Zebra Finch Information
Length Size: 4inches (10cm)
Weight: 15 to 20grams
Lifespan: 5 year
Zebra finch is one of the most popular finches kept as a pet. Finches are native to Australia.
This species is the best choice for new bird lovers as easy to care for.
There are many finch species, which are beautiful and brightly colored. Some of them are easier to keep successfully than zebra finches.
Habitat and Lifestyle:
Zebra finch is commonly found in drier areas of Australia. They are social birds; they live in large flocks.
During the breeding season, all birds are paired up to raise their offspring and be seen in small or medium-sized flocks.
In the wild, finch’s food seeds from plants, weeds, pine cones, and berries. They feed in large flocks on fallen or ripening grass seeds.
Their beaks are well adjusted for dehusking seeds. These birds also eat greens, including Alfalfa, romaine lettuce, and dandelion.
Provide a variety of fresh fruits, vegetables, and live foods such as insects. Chopped fruits are best for the finch family. Serve Egg food must in a week. It is essential for all breeding birds.
White millet, Foxtail millet, Proso millet, and canary seeds are favorite foods for them. A diet that contains nutritional content is essential for the good health of finches.
Pellets are a formulated nutrition source that is good to offer as a part of a varied and balanced diet. You can use a teaspoon of pelleted food daily.
During the breeding season, eating insects is beneficial to ensure healthy young.
Cuttlefish bone is the best calcium supplement for all birds. Must provide it to birds. You can also provide Multivitamins Supplements on the need of a bird.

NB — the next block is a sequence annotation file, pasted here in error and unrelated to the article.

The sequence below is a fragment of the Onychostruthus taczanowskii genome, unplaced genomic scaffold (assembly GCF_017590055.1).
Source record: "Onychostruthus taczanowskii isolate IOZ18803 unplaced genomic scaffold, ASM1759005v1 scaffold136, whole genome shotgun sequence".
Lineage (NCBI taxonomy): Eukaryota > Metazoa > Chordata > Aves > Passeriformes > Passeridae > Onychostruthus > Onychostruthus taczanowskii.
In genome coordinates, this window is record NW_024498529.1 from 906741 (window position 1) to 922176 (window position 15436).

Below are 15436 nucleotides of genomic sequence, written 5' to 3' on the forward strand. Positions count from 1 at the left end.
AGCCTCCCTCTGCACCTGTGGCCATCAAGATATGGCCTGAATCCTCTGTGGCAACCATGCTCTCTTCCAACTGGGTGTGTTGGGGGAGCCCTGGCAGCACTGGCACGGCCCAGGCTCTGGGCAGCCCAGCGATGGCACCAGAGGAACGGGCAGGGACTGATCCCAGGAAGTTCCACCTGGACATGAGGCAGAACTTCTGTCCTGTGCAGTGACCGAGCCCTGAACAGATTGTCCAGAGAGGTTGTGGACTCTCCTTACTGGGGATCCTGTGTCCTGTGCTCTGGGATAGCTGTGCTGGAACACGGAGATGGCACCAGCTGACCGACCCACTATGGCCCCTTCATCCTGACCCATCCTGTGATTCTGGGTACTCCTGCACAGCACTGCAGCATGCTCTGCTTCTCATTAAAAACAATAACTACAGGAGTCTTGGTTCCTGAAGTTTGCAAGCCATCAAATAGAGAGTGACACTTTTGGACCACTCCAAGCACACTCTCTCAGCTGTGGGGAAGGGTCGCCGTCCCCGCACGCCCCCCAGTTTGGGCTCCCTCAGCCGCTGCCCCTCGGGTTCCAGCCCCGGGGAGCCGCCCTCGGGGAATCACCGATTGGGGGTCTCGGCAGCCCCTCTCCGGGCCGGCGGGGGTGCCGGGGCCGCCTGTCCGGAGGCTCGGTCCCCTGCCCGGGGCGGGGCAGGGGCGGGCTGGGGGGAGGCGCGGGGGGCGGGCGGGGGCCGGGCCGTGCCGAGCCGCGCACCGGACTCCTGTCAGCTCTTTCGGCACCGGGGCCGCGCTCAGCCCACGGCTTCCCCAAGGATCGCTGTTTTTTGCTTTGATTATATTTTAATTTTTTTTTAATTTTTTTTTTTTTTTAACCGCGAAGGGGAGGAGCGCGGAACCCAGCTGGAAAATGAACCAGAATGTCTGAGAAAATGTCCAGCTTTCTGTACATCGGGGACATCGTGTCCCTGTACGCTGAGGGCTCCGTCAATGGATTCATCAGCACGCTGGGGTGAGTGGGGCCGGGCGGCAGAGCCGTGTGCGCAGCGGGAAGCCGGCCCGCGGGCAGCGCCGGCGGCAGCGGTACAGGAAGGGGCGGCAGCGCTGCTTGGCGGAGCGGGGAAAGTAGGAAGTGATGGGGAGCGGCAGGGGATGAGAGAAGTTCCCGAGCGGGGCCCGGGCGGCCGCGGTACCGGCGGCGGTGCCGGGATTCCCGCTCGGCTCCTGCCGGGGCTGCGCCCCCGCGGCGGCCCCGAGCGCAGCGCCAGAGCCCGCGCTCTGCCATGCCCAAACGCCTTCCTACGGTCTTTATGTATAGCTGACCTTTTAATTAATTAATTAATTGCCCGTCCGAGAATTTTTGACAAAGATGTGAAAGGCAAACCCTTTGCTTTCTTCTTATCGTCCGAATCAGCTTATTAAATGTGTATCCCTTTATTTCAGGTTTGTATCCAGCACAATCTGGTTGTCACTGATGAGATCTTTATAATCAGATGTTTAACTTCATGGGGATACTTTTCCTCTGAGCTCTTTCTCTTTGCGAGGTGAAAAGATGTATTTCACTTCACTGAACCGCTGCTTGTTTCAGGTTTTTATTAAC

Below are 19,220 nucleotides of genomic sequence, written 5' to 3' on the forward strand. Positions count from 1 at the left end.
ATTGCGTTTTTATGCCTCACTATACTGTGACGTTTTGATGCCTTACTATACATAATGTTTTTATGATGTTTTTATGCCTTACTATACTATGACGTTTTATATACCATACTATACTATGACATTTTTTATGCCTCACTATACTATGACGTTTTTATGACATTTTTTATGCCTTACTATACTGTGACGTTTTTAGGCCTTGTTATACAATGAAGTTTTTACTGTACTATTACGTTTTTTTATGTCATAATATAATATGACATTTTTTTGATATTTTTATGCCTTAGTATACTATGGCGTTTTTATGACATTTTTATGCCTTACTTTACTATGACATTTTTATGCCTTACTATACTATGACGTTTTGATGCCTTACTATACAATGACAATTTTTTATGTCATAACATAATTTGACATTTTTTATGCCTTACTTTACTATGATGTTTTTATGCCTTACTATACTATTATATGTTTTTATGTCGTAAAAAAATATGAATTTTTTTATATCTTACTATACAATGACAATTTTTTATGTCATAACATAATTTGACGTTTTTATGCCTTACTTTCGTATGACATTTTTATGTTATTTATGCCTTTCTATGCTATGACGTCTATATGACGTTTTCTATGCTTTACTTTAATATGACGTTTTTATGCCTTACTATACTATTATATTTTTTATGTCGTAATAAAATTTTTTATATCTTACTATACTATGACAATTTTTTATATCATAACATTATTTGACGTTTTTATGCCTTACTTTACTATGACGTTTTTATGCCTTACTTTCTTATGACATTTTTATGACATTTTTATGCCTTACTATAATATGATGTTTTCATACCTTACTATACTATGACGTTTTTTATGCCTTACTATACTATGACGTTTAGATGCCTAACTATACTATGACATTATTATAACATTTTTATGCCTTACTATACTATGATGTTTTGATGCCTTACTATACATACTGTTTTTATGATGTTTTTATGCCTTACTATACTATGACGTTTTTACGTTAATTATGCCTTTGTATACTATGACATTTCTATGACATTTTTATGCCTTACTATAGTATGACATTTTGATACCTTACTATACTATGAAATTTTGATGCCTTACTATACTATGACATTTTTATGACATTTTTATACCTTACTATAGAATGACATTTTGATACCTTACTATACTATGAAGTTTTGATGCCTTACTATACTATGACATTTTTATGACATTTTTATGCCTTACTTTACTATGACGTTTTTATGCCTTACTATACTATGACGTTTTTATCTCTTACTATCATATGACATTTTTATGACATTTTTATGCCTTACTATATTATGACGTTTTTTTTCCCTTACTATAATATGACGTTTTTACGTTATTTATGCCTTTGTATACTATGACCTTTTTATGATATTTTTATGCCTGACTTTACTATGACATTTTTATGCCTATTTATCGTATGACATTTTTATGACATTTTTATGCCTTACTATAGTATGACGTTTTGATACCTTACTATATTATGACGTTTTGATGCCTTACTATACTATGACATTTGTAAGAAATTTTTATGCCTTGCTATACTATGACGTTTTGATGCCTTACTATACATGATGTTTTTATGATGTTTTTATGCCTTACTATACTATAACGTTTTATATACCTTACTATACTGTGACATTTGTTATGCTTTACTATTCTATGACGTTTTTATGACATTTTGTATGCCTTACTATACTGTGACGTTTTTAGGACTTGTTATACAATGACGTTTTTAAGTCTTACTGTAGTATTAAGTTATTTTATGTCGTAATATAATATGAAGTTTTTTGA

Provide fresh drinking water daily. Must be clean the waterpots daily.
Cock zebra finch: have red beak, black eye strip (teardrop), orange check patches, white space with tear-drop along beak, back throat stripes and breast bar, chestnut-colored side “flank feathers” with white spots.
Hen Zebra Finch: These are uniformly grey. Orange beak. No Visual markings, except eye strip teardrop.
Juveniles are similar to females, but their beaks are dark grey, and their eyes are grey-brown.
The Male is an enthusiastic singer, while the female does not sing.
Zebra finch Breeding:
Eggs Per Clutch: 4 to 8(usually 5)
Incubation Period: 14 to 16 days
Fledge Date: 14 to 18 days(after hatching)
The breeding of zebra finches is so easy than other finch birds. They adjust quickly to the new home. Female select the next box, but both birds care for the eggs and young.
The Male collects all nesting material while the female builds the loose-dome-shaped nest.
Breeding season for these birds usually arises after massive rainfalls. Zebra finch constructs both roosting (perch, resting place) and breeding nest.
The former is dome-shaped, has a large entrance on the side, and lacks an entrance tunnel. This nest helps the birds conserve body heat.
The average number of eggs females lay in a clutch may be 4 to 8 (usually 5) eggs over a period of few days.
Both parents incubate the eggs until hatching, which occurs about 14 to 16 days after laying. Chicks are covered (fledge) after almost two weeks after hatching.
During this time, chicks are dependent on their parents. During breeding, males are very protective of females and don’t allow any invader near the nest.
After four to five weeks, chicks are independent and ready to leave the nest. This time, many Parents-females will be ready for a new clutch.
After almost 70 to 80 days, these young are prepared to form pair bonds and breed.
Cage for zebra finch:
They can breed successfully in a small cage, but a large cage, colony, or aviary is preferred.
The ideal cage size for zebra finches at least 30” long, 18” in width and height, including perches, but maintain room to fly.
These birds mostly get straight-line flights. Make sure the cage you provided to birds is large enough for flying.
The body temperature range for this bird from 38oC to 44oC (100 to 111oF), rising with increasing air temperatures.
Zebra finches cannot tolerate body temperature over 45.
Temperature over 45oC can cause the death of this bird within an hour. Provide a small water bowl for bathing.
Image thanks to William Warby from flickr.